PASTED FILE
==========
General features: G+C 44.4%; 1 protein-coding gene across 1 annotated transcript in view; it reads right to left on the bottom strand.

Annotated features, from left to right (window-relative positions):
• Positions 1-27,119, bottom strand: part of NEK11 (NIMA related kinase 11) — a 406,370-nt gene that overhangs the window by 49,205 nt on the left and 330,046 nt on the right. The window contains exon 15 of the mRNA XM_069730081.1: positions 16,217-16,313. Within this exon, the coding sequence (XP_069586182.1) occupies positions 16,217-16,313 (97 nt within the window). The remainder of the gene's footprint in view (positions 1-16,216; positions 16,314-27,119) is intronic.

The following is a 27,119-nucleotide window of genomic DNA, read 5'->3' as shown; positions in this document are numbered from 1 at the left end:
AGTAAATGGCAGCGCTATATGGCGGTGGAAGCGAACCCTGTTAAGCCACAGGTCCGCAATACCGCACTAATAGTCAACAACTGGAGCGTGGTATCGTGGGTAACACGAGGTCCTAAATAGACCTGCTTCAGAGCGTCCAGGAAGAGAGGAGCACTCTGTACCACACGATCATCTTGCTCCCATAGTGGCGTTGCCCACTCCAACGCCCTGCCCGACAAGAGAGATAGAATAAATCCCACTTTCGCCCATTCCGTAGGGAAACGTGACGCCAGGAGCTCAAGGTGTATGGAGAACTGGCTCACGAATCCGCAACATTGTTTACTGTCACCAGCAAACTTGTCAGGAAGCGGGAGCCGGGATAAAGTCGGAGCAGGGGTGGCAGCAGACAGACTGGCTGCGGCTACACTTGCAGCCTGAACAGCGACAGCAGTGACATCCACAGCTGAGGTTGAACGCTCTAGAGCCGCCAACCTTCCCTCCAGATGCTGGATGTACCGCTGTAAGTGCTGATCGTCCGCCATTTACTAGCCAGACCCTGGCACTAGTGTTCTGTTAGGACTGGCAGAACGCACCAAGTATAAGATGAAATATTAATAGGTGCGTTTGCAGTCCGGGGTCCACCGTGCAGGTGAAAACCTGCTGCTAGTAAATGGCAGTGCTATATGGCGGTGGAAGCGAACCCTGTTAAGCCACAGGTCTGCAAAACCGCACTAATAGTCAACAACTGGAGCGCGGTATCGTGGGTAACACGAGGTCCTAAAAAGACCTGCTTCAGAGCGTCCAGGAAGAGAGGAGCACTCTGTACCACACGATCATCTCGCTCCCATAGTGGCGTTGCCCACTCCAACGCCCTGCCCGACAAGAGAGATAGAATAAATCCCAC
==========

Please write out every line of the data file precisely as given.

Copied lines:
General features: G+C 44.4%; 1 protein-coding gene across 1 annotated transcript in view; it reads right to left on the bottom strand.

Annotated features, from left to right (window-relative positions):
• Positions 1-27,119, bottom strand: part of NEK11 (NIMA related kinase 11) — a 406,370-nt gene that overhangs the window by 49,205 nt on the left and 330,046 nt on the right. The window contains exon 15 of the mRNA XM_069730081.1: positions 16,217-16,313. Within this exon, the coding sequence (XP_069586182.1) occupies positions 16,217-16,313 (97 nt within the window). The remainder of the gene's footprint in view (positions 1-16,216; positions 16,314-27,119) is intronic.

The following is a 27,119-nucleotide window of genomic DNA, read 5'->3' as shown; positions in this document are numbered from 1 at the left end:
AGTAAATGGCAGCGCTATATGGCGGTGGAAGCGAACCCTGTTAAGCCACAGGTCCGCAATACCGCACTAATAGTCAACAACTGGAGCGTGGTATCGTGGGTAACACGAGGTCCTAAATAGACCTGCTTCAGAGCGTCCAGGAAGAGAGGAGCACTCTGTACCACACGATCATCTTGCTCCCATAGTGGCGTTGCCCACTCCAACGCCCTGCCCGACAAGAGAGATAGAATAAATCCCACTTTCGCCCATTCCGTAGGGAAACGTGACGCCAGGAGCTCAAGGTGTATGGAGAACTGGCTCACGAATCCGCAACATTGTTTACTGTCACCAGCAAACTTGTCAGGAAGCGGGAGCCGGGATAAAGTCGGAGCAGGGGTGGCAGCAGACAGACTGGCTGCGGCTACACTTGCAGCCTGAACAGCGACAGCAGTGACATCCACAGCTGAGGTTGAACGCTCTAGAGCCGCCAACCTTCCCTCCAGATGCTGGATGTACCGCTGTAAGTGCTGATCGTCCGCCATTTACTAGCCAGACCCTGGCACTAGTGTTCTGTTAGGACTGGCAGAACGCACCAAGTATAAGATGAAATATTAATAGGTGCGTTTGCAGTCCGGGGTCCACCGTGCAGGTGAAAACCTGCTGCTAGTAAATGGCAGTGCTATATGGCGGTGGAAGCGAACCCTGTTAAGCCACAGGTCTGCAAAACCGCACTAATAGTCAACAACTGGAGCGCGGTATCGTGGGTAACACGAGGTCCTAAAAAGACCTGCTTCAGAGCGTCCAGGAAGAGAGGAGCACTCTGTACCACACGATCATCTCGCTCCCATAGTGGCGTTGCCCACTCCAACGCCCTGCCCGACAAGAGAGATAGAATAAATCCCAC